Boston Starbucks workers have ended their two-month strike after management yielded to their main demand, bringing an end to the longest Starbucks strike in history.
The workers at a unionized Starbucks near Boston University have been on strike since mid-July, largely protesting what they say was an unlawful unilateral change to employee policy from the company to force part-time workers to have the equivalent of full-time availability, even if they are only scheduled for 20 hours a week or less. Workers said that, if the part-timers didn’t have such availability, they could risk termination.
On Sunday, management agreed to end the enforcement of the policy after the workers held a consistent strike for 64 days, the union says.
“We are excited that our partners whose availability only permits a part-time schedule will no longer be at risk of losing their jobs because of this arbitrary rule,” the workers wrote in a statement. “We are also proud of our partners in Watertown, MA who joined us in taking action against this rule during their most recent strike action — this victory was won by all of us.”
Along with the end of the minimum availability requirement, workers say they also won a number of other victories, largely related to problems with their store manager, Tomi Chorlian. Chorlian “aggressively” cut employees’ hours, they say, leaving the store “dramatically” understaffed. She had also used “harmful and offensive rhetoric” regarding race, gender and sexual orientation against workers and customers, according to the workers’ statement.
The district manager overseeing the store is now looking to replace Chorlian and will be investigating her behavior with the participation of the workers.
The staunchly anti-union company claims that, despite the end of the strike, nothing has changed policy-wise for the workers.
Workers thanked the community for helping them keep the picket line staffed for 24 hours a day during the strike.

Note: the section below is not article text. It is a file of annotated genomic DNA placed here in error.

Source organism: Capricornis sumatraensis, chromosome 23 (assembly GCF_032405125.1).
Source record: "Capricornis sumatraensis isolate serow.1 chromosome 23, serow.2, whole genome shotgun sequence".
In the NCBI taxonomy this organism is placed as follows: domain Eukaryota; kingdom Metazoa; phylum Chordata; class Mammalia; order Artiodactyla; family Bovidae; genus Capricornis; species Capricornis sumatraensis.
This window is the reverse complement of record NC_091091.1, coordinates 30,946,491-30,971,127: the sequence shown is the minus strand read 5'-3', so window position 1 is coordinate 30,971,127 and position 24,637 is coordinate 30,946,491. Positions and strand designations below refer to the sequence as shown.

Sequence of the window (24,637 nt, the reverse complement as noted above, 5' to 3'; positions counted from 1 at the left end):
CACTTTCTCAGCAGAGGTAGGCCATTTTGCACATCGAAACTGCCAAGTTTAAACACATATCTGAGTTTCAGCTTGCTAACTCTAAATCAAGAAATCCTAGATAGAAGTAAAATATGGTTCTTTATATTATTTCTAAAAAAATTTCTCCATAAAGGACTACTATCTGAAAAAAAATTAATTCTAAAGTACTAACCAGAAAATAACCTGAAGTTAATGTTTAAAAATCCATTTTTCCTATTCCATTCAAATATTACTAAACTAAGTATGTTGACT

“Keeping our picket line alive 24-hours a day for 64 days took a village of community supporters, union siblings, friends, and Starbucks workers,” they wrote. “We are incredibly inspired by this display of solidarity, and we look forward to supporting y’all in the larger fight for worker power.”
The strike had garnered support from a wide swath of prominent politicians, including people like Boston Mayor Michelle Wu and Sen. Bernie Sanders (I-Vermont), who visited the picket line last month in a trip to rally with labor leaders in Boston.
Sanders congratulated the workers on Twitter on Wednesday. “Let me congratulate the Starbucks workers in Boston who won their 64-day strike for fair schedules and decent working conditions,” he wrote. “When workers stand together and fight for justice, there is nothing they cannot accomplish. I was proud to have stood on the picket line with them.”
Police had shown up to the picket line multiple times, with the seeming purpose of breaking up the strike. Picketers were threatened with arrest last week and police came once in August to remove furniture from the patio that workers were picketing on, watching them to ensure they didn’t return to the area.
“If this isn’t blatant union busting, what is?” the union wrote of the August incident.
The stakes have never been higher (and our need for your support has never been greater).
For over two decades, Truthout’s journalists have worked tirelessly to give our readers the news they need to understand and take action in an increasingly complex world. At a time when we should be reaching even more people, big tech has suppressed independent news in their algorithms and drastically reduced our traffic. Less traffic this year has meant a sharp decline in donations.
The fact that you’re reading this message gives us hope for Truthout’s future and the future of democracy. As we cover the news of today and look to the near and distant future we need your help to keep our journalists writing.
Please do what you can today to help us keep working for the coming months and beyond.